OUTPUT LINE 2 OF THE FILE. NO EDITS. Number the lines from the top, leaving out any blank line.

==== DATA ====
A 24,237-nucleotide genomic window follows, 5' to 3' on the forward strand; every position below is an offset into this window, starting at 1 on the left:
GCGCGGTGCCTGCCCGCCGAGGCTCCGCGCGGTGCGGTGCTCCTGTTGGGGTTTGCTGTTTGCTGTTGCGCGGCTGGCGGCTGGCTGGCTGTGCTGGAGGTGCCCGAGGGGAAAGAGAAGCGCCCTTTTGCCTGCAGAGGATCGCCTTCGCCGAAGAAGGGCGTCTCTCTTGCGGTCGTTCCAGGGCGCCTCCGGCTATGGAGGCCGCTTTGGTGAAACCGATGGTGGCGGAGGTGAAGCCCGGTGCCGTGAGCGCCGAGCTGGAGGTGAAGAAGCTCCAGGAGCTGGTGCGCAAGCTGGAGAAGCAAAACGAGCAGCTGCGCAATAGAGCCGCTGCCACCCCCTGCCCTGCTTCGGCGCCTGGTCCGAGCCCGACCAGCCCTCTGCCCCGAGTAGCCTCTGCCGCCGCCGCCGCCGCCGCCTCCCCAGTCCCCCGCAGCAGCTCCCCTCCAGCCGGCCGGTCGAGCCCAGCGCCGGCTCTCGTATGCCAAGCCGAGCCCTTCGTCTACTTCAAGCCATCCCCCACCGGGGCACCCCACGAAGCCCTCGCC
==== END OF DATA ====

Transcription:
GCGCGGTGCCTGCCCGCCGAGGCTCCGCGCGGTGCGGTGCTCCTGTTGGGGTTTGCTGTTTGCTGTTGCGCGGCTGGCGGCTGGCTGGCTGTGCTGGAGGTGCCCGAGGGGAAAGAGAAGCGCCCTTTTGCCTGCAGAGGATCGCCTTCGCCGAAGAAGGGCGTCTCTCTTGCGGTCGTTCCAGGGCGCCTCCGGCTATGGAGGCCGCTTTGGTGAAACCGATGGTGGCGGAGGTGAAGCCCGGTGCCGTGAGCGCCGAGCTGGAGGTGAAGAAGCTCCAGGAGCTGGTGCGCAAGCTGGAGAAGCAAAACGAGCAGCTGCGCAATAGAGCCGCTGCCACCCCCTGCCCTGCTTCGGCGCCTGGTCCGAGCCCGACCAGCCCTCTGCCCCGAGTAGCCTCTGCCGCCGCCGCCGCCGCCGCCTCCCCAGTCCCCCGCAGCAGCTCCCCTCCAGCCGGCCGGTCGAGCCCAGCGCCGGCTCTCGTATGCCAAGCCGAGCCCTTCGTCTACTTCAAGCCATCCCCCACCGGGGCACCCCACGAAGCCCTCGCC